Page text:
The Lion King is one of my all-time favorite stories.
People tend to look at me funny when they discover this. Apparently, it’s sort of weird that it’s not only one of my favorite animated movies but one of my favorite movies period.
I don’t have very many hills I’d die on. But, the greatness of The Lion King is a hill I’d die on. As it turns out, it’s one of those rare things I’ll drive a stake into the ground and yell “FIGHT ME!” over. Which is an unusual show of
rabid hostility from me. But, alas, I am unashamed.
So here we are with this post.
First, let’s dispel some common misconceptions.
Before we get into what The Lion King is all about (aka: why it is so amazing), we need to talk about what it isn’t about. These are just some things that I’ve noticed distract people.
It is not about “hakuna matata.” It is not about having no worries or shirking responsibility or having stupid fun with the bros. If this story was about Timon and Pumba, then it might be about hakuna matata. But it’s not about Timon and Pumba.
It is not about how amazing James Earl Jones is as Mufasa. (Though, I mean, come on. He is the best and only Mufasa. #mufasaforever)
It is also not about how sad Mufasa’s death was…
It is not about all the funny memes that can be created from the “where the light touches” scene (you know of what I speak).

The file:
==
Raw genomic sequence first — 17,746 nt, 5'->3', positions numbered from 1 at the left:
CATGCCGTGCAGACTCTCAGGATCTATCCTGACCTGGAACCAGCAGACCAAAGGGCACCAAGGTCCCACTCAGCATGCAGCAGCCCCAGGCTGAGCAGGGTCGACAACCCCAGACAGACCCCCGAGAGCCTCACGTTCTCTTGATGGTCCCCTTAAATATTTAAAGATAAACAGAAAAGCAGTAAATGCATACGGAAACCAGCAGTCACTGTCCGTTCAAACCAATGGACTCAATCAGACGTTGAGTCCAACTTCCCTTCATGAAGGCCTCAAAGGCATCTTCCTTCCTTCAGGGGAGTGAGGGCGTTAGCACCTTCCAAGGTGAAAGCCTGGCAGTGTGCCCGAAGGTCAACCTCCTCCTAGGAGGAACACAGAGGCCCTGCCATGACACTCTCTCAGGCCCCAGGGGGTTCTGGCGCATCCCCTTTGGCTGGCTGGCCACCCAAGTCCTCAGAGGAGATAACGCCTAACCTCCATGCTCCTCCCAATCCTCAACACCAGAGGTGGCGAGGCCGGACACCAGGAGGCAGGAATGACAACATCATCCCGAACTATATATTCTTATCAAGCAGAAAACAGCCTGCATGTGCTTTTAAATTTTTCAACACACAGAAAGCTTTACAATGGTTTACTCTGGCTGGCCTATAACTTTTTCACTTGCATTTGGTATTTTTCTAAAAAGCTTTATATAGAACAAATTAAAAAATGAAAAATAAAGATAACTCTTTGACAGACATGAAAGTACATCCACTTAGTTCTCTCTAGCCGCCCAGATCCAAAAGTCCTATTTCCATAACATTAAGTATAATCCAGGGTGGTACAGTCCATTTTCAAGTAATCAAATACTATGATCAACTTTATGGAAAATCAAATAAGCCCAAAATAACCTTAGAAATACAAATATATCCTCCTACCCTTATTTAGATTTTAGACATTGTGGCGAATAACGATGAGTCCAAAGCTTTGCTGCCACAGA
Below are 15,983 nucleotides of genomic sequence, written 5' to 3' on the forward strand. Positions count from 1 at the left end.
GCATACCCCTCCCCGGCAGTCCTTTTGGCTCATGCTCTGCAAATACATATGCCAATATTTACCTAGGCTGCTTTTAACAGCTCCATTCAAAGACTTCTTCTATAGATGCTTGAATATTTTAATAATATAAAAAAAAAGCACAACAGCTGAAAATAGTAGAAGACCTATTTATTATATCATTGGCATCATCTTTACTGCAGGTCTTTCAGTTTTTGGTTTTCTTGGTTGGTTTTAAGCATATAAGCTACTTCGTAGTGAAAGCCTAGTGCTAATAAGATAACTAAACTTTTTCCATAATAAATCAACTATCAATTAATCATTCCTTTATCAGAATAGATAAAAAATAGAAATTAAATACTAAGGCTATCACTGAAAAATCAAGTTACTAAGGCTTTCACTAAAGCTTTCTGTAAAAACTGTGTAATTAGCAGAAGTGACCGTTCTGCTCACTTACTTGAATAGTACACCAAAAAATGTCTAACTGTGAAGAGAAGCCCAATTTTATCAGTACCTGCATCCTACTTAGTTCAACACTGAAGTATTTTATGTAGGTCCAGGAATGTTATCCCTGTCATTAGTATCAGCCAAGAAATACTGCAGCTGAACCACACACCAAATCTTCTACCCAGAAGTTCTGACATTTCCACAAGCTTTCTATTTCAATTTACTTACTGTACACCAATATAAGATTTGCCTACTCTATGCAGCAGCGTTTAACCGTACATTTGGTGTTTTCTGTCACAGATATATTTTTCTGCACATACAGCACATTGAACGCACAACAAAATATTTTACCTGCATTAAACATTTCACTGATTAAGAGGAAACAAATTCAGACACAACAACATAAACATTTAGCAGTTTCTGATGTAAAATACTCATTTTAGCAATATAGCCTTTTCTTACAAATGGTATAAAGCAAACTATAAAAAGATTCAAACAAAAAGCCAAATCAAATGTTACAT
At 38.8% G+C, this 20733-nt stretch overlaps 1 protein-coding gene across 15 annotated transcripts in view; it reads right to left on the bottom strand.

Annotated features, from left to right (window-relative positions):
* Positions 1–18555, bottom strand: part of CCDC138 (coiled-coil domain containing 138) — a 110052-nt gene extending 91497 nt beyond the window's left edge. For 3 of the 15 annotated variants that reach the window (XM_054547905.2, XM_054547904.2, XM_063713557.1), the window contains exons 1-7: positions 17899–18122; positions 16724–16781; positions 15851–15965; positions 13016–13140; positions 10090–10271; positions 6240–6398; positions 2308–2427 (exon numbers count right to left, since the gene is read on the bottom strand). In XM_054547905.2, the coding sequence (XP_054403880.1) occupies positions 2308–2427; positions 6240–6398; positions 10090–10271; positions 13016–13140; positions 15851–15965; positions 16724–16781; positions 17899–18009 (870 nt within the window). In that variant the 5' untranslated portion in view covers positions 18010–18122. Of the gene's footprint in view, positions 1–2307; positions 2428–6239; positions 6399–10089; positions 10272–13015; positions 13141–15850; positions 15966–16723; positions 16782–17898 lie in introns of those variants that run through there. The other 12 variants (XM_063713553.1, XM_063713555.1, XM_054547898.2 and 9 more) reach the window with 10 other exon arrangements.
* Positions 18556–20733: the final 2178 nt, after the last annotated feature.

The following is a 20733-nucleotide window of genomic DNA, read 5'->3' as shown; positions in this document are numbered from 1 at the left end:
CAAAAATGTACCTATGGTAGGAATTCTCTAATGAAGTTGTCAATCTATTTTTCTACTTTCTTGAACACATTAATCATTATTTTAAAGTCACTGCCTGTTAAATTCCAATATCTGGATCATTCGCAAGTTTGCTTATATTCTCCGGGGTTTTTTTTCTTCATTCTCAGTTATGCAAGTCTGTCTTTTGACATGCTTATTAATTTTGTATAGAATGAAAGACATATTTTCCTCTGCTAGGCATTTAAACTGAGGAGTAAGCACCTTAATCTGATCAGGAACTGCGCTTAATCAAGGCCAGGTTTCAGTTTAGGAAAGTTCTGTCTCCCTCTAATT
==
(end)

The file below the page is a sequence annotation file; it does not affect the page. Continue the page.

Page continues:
It is not about the circle of life or the spirits of dead kings being stars. While “The Circle of Life” is majestic song and a brilliant opening scene, this is not a story about the circle of life. The circle of life is a reoccurring symbol.
Now, onto the good stuff.
If the circle of life is a symbol, what does Mufasa mean when he tells Simba to take his place in the circle of life?
It means, my friends, be who you were born to be. Do what you were designed to do.
It means take the responsibility. Grow up. The time for games is over. The time for childishness is over. (Instead of “I Just Can’t Wait To Be King,” it is “King of Pride Rock.)
It means that your potential isn’t about you, and it means that wasted potential harms not only you but also those you are meant to help.
It means get over yourself and your fear because this is so much bigger than just you.
It means that true greatness is not self-seeking. True greatness is taking on great burdens for the sake of others. It means step up. It means embrace the difficulty and the stress and the responsibility because you are the person for the job.
And it means that when you begin to step into your potential, when you put childishness behind you, it will not be easy, but nothing else will be so right.
That is what The Lion King is mainly about.
But there is yet more.
In the beginning, we watched Rafiki happily and hopefully paint a little lion in his tree. He was happy and hopeful not because baby Simba was already a great king; Rafiki was happy and hopeful because of the great king he believed Simba would one day become—a great king who would lead the Pride Lands into another generation of abounding life.
In the middle, we watched Rafiki smear his little lion painting in despair for he thought the bright future of the Pride Lands was dead with Mufasa and Simba.
Then, Rafiki learns Simba is still alive. And The Lion King is also about that moment: it is about Rafiki’s incredulous, raucous joy when he discovers that Simba is still alive.
When hope had been gone for so long, and then suddenly finding that hope is alive and well. There is nothing like that wild rush of wild joy.